Donald Simmons (theengineer) wrote,
Donald Simmons


As mentioned, last Friday I went to a lecture by PZ Myers, a biologist who runs the blog Pharyngula, one of the most popular science blogs on the web. When he's not talking biology (and squid) he's talking about science and religion. He's an outspoken atheist, and his talk was on the state of science education (specifically evolution) in the US right now. In his view, we're losing ground to the religious fundamentalists. While we win all the court cases on teaching evolution over "Intelligent Design" (which is nonsense if you give it half a critical look) we're losing the wider culture war. Also, while most states have criteria on teaching evolution in science class, a lot of them shove it to the end of the year, when they usually run out of time, or otherwise gloss over it, mostly due to not wanting to take on the bother of dealing with a few screaming parents about how they're corrupting their kids morals.

What really, truly, pisses me off about this issue is it glorifies ignorance. If people want to believe in the literal truth of the Bible go right ahead. But they are plenty out there who are demanding that the rest of society conform to their beliefs or at the least affirm that a belief based on no evidence whatsoever is at least the equal of one of the most solid theories in all of science. That if you say "Well, I just don't believe that" I'm expected to treat that, based on a (often proud) refusal to even try to understand the issue at any level, with respect and deference.

Well, no, I'm not going to treat that with respect because it doesn't deserve any. "Intelligent Design" or Bible literacy doesn't make any sense unless you completely turn your brain off to any new ideas, unless you never, ever admit for a single second that you might be wrong about anything!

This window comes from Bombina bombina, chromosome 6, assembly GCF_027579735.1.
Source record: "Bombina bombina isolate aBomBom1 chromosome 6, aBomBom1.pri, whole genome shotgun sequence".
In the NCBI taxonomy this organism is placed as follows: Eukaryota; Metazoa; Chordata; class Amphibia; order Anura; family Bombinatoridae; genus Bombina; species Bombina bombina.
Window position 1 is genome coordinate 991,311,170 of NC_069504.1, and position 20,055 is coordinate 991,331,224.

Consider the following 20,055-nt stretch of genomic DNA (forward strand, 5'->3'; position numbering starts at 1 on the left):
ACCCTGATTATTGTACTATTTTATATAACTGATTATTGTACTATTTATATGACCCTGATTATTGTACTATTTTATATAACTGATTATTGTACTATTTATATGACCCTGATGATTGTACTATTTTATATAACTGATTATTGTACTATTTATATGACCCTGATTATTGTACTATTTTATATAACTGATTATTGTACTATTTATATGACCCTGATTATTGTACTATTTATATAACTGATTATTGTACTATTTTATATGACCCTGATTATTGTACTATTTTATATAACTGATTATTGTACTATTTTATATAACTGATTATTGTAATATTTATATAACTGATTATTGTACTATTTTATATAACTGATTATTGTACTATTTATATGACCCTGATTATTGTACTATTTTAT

And these are the people who then call scientists "elitists" or "closeminded"!


Anyway, Saturday was the Small Press Affair, an small press evening arranged by Myna Wallin and Callie Forgot-Her-Name at the Tranzac Club with various local authors and presses (including Kelp Queen Press) with reading, music, and various spoken-word events. It was a great night and Myna and Callie deserve major kudos, it's too bad they're stepping down from running the regular Small Press Book Fair. I spent $5 on door prize tickets and walked (staggered) away with a literal armful of books, five assorted hardcovers, a bunch of manga samplers, and six SF books donated apparently by Robert J. Sawyer. Don't know when I'm going to find the time to read them all.

And Sunday Dave Gibbon, artist on Watchmen was at the World's Biggest Bookstore, in an event which was barely advertised at all as far as I can tell, I likely would have missed it if my brother hadn't emailed around about it. It was a great talk, he's seen the rough cut of the movie and quite liked it, although that may be because a lot of the composition was taken directly from the graphic novel he admitted. Working with Alan Moore was wonderful but a chore, the issue treatments he received from Alan being typewritten, single-spaced, with no page numbers. Alan's description of the FIRST PANEL took up four pages (and it eventually just became the smiley face lying in the gutter). And since the movie was announced, they've sold another million copies of Watchmen, which is very good for Dave Gibbons. Ran into my brother (duh) and Nicholas there, and had late lunch with green_trilobite and moon_custafer.

And got some cycling in last weekend too, I'm now at 2300+ km for the year. But thanks to the time change it gets dark too early now to taken advantage of this week's good weather and cycle into work (streets around here are too scary when it's dark AND busy).
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